"....[T]he problems Martin Scorsese was experiencing on his period-musical New York, New York (1977) were obvious. He was depicting an era – the post-war period – of his parents and he reflected that time in the deliberate style of Vincente Minnelli, even casting his daughter, Liza, in it. But Scorsese got caught up in his fetish for old movies. His true heart was in the more contemporary be-bop nervousness of De Niro's sax playing Jimmy Doyle, the guy looking ahead, looking past the Big Bands into something new, exciting and experimental. The two parts of the movie never do mesh. De Niro keeps hitting his head against the wall of Hollywood classicism in the same way he would later literally bang his head against a wall as boxer Jake LaMotta in Raging Bull. But Scorsese's classicism finds a better home in The Last Waltz where he decorates a dilapidated rock palace in the style of another Italian director, Luciano Visconti. In a sense, the tone of The Band's final concert, their final show with this line-up of musicians, would recall Burt Lancaster's Prince Don Fabrizio Salina in Visconti's The Leopard (1963). Visconti's tragic, yet loving view of the changing of the guard concludes at a wedding where the Prince faces his own mortality while watching the new order being established in his expedient nephew's wedding. Critic Roger Ebert described the wedding ball aptly as 'a last glorious celebration of the dying age; Visconti cast members of noble old Sicilian families as the guests, and in their faces, we see a history that cannot be acted, only embodied. The orchestra plays Verdi. The young people dance on and on, and the older people watch carefully and gauge the futures market in romances and liaisons.' The future of the rock world, the world The Band departed from in 1976, would also turn their idea of community into a good place to hide."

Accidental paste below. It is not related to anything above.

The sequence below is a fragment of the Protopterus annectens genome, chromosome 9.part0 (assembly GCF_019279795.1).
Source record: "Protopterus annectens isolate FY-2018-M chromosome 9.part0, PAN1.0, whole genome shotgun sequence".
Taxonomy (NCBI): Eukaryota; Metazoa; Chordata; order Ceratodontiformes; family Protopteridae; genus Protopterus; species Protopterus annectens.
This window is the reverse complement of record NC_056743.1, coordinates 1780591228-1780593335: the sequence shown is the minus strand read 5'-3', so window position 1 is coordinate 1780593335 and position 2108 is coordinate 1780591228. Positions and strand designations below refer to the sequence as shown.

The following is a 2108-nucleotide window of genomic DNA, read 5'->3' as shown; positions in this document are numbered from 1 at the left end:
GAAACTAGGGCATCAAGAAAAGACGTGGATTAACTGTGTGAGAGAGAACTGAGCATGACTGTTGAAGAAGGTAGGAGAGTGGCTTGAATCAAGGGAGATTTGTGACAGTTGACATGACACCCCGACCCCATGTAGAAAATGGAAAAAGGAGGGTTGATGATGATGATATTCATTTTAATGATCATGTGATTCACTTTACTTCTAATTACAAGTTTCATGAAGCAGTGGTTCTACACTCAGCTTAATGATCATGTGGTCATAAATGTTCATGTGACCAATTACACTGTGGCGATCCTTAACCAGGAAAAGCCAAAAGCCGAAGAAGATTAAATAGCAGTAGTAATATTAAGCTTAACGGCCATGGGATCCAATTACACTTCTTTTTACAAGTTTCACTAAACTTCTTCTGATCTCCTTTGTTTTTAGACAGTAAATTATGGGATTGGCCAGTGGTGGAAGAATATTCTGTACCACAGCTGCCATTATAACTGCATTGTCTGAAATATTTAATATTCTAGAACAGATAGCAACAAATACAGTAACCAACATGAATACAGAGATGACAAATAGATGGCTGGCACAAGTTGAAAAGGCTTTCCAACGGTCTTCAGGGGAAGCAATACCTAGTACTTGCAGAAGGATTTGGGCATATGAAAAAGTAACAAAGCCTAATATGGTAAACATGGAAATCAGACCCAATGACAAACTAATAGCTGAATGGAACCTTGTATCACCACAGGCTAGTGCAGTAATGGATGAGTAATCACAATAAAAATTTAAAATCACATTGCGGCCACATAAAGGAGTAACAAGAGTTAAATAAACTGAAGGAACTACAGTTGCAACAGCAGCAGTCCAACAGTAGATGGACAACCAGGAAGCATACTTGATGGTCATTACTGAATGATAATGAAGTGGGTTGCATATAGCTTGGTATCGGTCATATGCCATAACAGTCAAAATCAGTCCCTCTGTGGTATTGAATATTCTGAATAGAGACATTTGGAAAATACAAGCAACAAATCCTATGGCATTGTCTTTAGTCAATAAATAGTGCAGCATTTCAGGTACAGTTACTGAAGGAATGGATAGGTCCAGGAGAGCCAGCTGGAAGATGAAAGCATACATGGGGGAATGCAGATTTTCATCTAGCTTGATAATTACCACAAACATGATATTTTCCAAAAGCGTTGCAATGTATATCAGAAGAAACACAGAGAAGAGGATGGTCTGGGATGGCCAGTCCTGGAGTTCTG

"It's that fear of impending retreat that inhabits The Last Waltz, whose opening credits feature a young couple performing a waltz, their wedding ritual, while the crowd (after a five hour concert) refuses to let The Band go home. 'You're still here?' Robbie Robertson asks the audience at the end of the concert (but near the beginning of the movie), looking surprised to find anybody out there after the group had spent every ounce of all they had to give. It was simple. The audience just couldn't let go of what they already saw starting to pass. So the group gave them Marvin Gaye's 'Don't Do It,' a plea as hard and as soulful as John Lennon had once delivered in 'Don't Let Me Down,' just when The Beatles were about to pass into history. 'Don'tcha break my heart,' Levon cries out before the group answers, with a collective smile, 'My biggest mistake was lovin' you too much.' Then, with a wave, they were gone."

Kevin Courrier is a writer/broadcaster, film critic, teacher and author. His forthcoming book is Reflections in the Hall of Mirrors: American Movies and the Politics of Idealism.